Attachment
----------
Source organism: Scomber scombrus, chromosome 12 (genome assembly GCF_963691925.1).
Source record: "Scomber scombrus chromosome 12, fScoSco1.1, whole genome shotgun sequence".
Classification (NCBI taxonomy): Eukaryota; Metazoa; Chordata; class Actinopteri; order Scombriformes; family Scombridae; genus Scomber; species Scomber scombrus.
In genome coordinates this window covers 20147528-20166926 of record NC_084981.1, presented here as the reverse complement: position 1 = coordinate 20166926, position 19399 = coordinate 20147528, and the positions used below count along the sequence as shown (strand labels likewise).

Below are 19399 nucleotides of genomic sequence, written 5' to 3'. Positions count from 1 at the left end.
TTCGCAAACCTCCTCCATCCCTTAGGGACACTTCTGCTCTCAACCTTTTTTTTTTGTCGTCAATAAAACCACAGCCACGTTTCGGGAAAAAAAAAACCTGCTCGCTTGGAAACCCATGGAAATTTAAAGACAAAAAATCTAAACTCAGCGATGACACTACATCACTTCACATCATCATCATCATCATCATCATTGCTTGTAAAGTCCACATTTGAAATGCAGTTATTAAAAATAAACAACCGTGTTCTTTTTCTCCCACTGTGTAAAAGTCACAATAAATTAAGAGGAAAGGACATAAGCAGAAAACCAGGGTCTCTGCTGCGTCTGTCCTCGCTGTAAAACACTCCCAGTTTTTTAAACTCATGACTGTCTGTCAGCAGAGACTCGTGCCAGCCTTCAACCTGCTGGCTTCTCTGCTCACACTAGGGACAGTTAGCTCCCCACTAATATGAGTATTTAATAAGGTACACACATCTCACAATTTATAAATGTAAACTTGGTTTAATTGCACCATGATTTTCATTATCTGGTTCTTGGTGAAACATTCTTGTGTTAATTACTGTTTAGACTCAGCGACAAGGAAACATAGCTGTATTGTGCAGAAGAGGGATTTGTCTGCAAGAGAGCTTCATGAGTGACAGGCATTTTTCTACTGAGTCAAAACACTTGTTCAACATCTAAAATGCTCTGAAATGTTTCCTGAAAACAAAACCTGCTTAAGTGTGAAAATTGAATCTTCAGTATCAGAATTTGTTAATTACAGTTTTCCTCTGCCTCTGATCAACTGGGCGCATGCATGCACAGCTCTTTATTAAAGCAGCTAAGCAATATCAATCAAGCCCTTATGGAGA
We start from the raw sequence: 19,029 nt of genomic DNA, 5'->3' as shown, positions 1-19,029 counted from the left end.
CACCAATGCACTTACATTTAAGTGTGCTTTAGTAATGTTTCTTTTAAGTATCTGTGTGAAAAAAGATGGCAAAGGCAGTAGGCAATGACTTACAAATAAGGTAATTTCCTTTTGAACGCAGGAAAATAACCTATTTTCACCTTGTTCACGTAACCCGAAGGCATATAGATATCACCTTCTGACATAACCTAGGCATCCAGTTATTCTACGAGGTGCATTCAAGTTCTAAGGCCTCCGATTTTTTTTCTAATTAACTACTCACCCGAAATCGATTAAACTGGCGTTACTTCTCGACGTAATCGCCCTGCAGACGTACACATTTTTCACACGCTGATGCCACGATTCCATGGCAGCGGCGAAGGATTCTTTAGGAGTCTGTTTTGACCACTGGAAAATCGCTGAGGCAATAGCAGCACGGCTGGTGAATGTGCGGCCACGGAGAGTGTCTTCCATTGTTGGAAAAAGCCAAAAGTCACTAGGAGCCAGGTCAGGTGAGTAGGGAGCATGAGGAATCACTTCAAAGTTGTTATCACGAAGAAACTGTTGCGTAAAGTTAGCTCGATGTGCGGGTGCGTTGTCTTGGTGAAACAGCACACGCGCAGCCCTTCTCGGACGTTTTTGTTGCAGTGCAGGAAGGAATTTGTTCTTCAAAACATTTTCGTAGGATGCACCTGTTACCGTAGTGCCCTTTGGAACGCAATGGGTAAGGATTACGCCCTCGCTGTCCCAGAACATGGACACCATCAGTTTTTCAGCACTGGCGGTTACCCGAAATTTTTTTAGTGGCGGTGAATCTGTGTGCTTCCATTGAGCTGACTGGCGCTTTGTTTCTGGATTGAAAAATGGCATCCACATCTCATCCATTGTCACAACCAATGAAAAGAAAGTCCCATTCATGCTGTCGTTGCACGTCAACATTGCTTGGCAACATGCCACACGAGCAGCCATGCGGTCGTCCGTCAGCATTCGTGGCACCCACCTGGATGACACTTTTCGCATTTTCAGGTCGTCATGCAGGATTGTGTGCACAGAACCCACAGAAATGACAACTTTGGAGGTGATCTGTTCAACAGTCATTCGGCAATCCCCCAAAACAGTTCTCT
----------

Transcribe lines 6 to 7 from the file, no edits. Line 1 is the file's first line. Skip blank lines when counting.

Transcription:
TTCGCAAACCTCCTCCATCCCTTAGGGACACTTCTGCTCTCAACCTTTTTTTTTTGTCGTCAATAAAACCACAGCCACGTTTCGGGAAAAAAAAAACCTGCTCGCTTGGAAACCCATGGAAATTTAAAGACAAAAAATCTAAACTCAGCGATGACACTACATCACTTCACATCATCATCATCATCATCATCATTGCTTGTAAAGTCCACATTTGAAATGCAGTTATTAAAAATAAACAACCGTGTTCTTTTTCTCCCACTGTGTAAAAGTCACAATAAATTAAGAGGAAAGGACATAAGCAGAAAACCAGGGTCTCTGCTGCGTCTGTCCTCGCTGTAAAACACTCCCAGTTTTTTAAACTCATGACTGTCTGTCAGCAGAGACTCGTGCCAGCCTTCAACCTGCTGGCTTCTCTGCTCACACTAGGGACAGTTAGCTCCCCACTAATATGAGTATTTAATAAGGTACACACATCTCACAATTTATAAATGTAAACTTGGTTTAATTGCACCATGATTTTCATTATCTGGTTCTTGGTGAAACATTCTTGTGTTAATTACTGTTTAGACTCAGCGACAAGGAAACATAGCTGTATTGTGCAGAAGAGGGATTTGTCTGCAAGAGAGCTTCATGAGTGACAGGCATTTTTCTACTGAGTCAAAACACTTGTTCAACATCTAAAATGCTCTGAAATGTTTCCTGAAAACAAAACCTGCTTAAGTGTGAAAATTGAATCTTCAGTATCAGAATTTGTTAATTACAGTTTTCCTCTGCCTCTGATCAACTGGGCGCATGCATGCACAGCTCTTTATTAAAGCAGCTAAGCAATATCAATCAAGCCCTTATGGAGA
We start from the raw sequence: 19,029 nt of genomic DNA, 5'->3' as shown, positions 1-19,029 counted from the left end.